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Sea, Sand, Shacks and…

A culinary initiative now adds a fourth S to Goa — the hereditary food of the Saraswat Brahmins.

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The Saraswat Brahmins lived off the produce of the earth and their diet was rich in fruit, vegetables and spices grown in their gardens — breaking the myth that Goan food is only non-vegetarian.

Away from the beaches of Goa, where chefs heap trays with lip-smacking prawns, crabs and other seafood for holiday crowds, the ancestral food of a community has remained a guarded secret for several centuries. Women of the Saraswat Brahmin households are the customary custodians of this knowledge, passed on by word of mouth to every new daughter-in-law. Their kitchen is as wrapped in mythology as the history of the fish-eating Brahmins — and a world apart from the commercially-rustic shacks of Goa. The Serendipity Arts Festival last month showcased some of the delicacies, curated by Odette Mascarenhas, to wide acclaim.

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Mascarenhas is co-founder of the Goan Culinary Club, which is working towards preserving the authenticity of Goan cuisine. Built on her book The Culinary Heritage of Goa (winner of the Best in the World for Historical recipes award), she planned a platter that challenged the vindaloo-eating visitor’s idea of Goan food. Excerpts from an interview:

Hidden Histories

People from outside Goa have only explored the last influence, which I categorise as the Christian Goan cuisine. This includes the vindaloo, fish curry (the Catholic take on the original hooman), sorpotel and raechad. When I was working on The Culinary Heritage of Goa with the help of the chefs of the Goan Culinary Club, we explored different influences on the history and food of Goa — the Saraswat Goan, Hindu centric, Muslim Goan and Portuguese — that were later spiced up to suit the local palate and thus establish the Christian Goan cuisine.

As we moved around from taluka to taluka doing our research, we found homemakers sharing the recipes of the Saraswat Brahmin influence, which was so different in taste from those usually served in commercial establishments.

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According to myth and folklore, Saraswat Brahmins were people who lived along the river Saraswati and ate fish. As the river ran dry, they were guided by lord Parshuram to Goa where rivers and seas gave them ample fish. They came in groups and names of places in Goa still recall their numbers — Bardez comes from Baradesh, which had hosted 12 families, while Tiswadi was Teeswadi for its 30 families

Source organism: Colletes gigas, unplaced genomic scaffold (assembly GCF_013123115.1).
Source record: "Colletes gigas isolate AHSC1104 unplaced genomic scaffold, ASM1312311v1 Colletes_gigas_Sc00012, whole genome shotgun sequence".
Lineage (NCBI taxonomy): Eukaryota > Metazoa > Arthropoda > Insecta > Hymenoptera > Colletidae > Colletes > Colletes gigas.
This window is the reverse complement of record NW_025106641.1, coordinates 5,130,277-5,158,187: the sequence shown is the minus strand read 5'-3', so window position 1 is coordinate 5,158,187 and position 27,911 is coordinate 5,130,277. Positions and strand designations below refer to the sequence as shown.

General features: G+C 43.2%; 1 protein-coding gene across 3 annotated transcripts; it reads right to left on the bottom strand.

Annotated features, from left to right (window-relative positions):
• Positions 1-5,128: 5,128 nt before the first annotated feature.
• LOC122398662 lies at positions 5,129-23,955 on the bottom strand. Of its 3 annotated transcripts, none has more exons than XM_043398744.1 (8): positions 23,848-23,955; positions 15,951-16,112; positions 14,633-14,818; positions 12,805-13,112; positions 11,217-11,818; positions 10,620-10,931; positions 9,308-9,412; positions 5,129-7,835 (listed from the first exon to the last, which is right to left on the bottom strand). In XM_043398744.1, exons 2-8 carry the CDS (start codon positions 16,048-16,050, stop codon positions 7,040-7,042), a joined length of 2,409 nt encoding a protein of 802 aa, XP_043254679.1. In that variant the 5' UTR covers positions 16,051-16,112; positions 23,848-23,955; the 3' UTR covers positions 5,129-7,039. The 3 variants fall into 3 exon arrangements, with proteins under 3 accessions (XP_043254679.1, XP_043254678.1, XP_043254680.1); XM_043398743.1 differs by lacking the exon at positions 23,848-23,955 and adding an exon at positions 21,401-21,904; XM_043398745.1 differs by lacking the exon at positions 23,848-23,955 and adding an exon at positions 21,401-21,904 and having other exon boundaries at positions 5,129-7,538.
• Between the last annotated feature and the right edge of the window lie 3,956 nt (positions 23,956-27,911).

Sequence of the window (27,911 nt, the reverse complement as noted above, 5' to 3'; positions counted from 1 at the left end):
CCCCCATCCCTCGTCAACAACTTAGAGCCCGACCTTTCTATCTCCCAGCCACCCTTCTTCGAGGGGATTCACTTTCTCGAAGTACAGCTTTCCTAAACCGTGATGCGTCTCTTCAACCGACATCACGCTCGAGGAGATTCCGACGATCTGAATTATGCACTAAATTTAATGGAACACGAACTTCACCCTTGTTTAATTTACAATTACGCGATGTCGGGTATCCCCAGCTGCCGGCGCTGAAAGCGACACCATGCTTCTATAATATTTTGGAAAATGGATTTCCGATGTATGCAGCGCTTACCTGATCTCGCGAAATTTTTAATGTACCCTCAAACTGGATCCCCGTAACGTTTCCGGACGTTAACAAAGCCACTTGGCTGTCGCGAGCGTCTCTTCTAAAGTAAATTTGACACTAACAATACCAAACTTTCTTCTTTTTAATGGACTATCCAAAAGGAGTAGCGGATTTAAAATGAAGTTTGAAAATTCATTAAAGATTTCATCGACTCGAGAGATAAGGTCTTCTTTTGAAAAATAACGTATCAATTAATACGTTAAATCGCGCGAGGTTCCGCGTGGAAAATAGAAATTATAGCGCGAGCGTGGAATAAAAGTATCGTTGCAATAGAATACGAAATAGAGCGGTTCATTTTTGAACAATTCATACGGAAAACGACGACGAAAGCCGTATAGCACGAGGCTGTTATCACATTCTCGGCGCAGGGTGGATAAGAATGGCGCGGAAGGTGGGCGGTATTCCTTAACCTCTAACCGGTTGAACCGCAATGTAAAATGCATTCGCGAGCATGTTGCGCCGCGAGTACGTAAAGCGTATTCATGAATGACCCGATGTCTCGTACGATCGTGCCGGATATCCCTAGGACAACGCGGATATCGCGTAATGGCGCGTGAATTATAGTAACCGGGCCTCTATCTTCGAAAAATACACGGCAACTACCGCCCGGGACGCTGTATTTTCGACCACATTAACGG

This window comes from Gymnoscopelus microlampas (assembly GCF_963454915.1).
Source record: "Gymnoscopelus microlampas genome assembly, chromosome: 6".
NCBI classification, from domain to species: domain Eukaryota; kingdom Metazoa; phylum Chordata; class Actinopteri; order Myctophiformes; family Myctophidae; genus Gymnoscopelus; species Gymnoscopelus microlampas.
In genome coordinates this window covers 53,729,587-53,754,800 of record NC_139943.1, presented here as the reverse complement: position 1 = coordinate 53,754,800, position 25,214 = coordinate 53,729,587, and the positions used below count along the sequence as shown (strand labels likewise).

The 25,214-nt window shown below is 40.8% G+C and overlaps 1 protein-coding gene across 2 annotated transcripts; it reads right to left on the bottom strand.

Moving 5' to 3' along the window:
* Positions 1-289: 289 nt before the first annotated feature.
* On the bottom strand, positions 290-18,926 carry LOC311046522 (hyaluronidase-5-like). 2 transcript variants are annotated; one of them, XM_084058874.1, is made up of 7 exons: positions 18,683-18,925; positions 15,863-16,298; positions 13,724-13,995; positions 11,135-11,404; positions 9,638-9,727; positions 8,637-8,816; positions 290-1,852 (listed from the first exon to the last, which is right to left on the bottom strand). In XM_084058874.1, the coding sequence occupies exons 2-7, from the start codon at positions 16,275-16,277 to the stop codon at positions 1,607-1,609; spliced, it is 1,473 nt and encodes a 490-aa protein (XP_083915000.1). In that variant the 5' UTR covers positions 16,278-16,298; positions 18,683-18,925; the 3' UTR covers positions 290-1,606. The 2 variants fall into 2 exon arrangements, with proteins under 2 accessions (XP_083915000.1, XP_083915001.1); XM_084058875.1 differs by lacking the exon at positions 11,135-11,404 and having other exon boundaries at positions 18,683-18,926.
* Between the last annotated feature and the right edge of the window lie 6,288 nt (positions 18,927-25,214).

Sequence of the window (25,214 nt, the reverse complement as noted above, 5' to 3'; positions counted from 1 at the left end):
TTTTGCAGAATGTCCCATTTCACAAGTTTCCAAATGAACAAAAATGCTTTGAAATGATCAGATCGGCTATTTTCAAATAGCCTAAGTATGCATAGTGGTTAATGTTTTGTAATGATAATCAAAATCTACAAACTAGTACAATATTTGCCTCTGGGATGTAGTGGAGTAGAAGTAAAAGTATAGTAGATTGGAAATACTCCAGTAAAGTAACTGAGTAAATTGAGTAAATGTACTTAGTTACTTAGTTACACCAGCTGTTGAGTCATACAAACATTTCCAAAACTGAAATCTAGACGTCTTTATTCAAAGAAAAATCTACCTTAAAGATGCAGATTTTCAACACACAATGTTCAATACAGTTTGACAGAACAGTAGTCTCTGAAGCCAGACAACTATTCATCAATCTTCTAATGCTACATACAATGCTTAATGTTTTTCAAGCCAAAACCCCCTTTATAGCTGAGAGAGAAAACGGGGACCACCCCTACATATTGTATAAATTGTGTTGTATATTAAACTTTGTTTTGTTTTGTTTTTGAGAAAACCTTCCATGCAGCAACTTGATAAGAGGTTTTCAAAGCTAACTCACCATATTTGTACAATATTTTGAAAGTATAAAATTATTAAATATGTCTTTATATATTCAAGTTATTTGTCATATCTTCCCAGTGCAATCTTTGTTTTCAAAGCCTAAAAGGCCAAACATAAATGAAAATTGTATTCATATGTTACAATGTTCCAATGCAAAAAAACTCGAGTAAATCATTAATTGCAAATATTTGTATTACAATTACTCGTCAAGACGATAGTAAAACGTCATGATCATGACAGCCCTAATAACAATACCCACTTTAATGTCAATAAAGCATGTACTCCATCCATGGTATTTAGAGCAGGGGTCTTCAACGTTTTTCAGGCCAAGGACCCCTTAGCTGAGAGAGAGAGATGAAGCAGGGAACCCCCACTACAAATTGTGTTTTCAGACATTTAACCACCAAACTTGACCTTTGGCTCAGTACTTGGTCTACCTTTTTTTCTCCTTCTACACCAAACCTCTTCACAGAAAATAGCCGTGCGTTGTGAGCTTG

Leafy Delight

The Saraswat Brahmins lived off the produce of the earth and their diet was rich in fruit, vegetables and spices grown in their gardens — breaking the myth that Goan food is only non-vegetarian. Fish came from the river and the sea.

The Saraswat Brahmins followed a vegetarian routine at least once a week, and their cuisine is packed with vegetarian dishes. Their food habits were decided by the natural and health effects of the ingredients. It was easy for us to record their preparations as the daughter-in-law had to learn the cooking from her mother-in-law or the eldest daughter of the house she was married into.

Plating Up

I was lucky to be introduced to the mother of the owner of the restaurant Voltaire, Sangam Pai Dunghat. Their recipes used homemade masalas. Their chillies are different from what is found in commercial establishments. We tried to inform visitors that the chillies that play an important role in Saraswat food are not Kashmiri chillies but Sankeshwari or Canacona chillies, depending on whether one is in the North or the South of the state.

The Saraswat Brahmin Hooman looks and tastes different from the Catholic Fish Curry Kodi. Till Voltaire opened its doors, many of these preparations were only served in homes. There was the concept of the khanavats or canteen-like local eating house of the Portuguese era, which is different from the tavernas that people know exist in Goa.

Girish Desai’s Kokni Kanteen, which was a part of Serendipity, was the closest one could find to the khanavats that still exist in the remote talukas of Goa.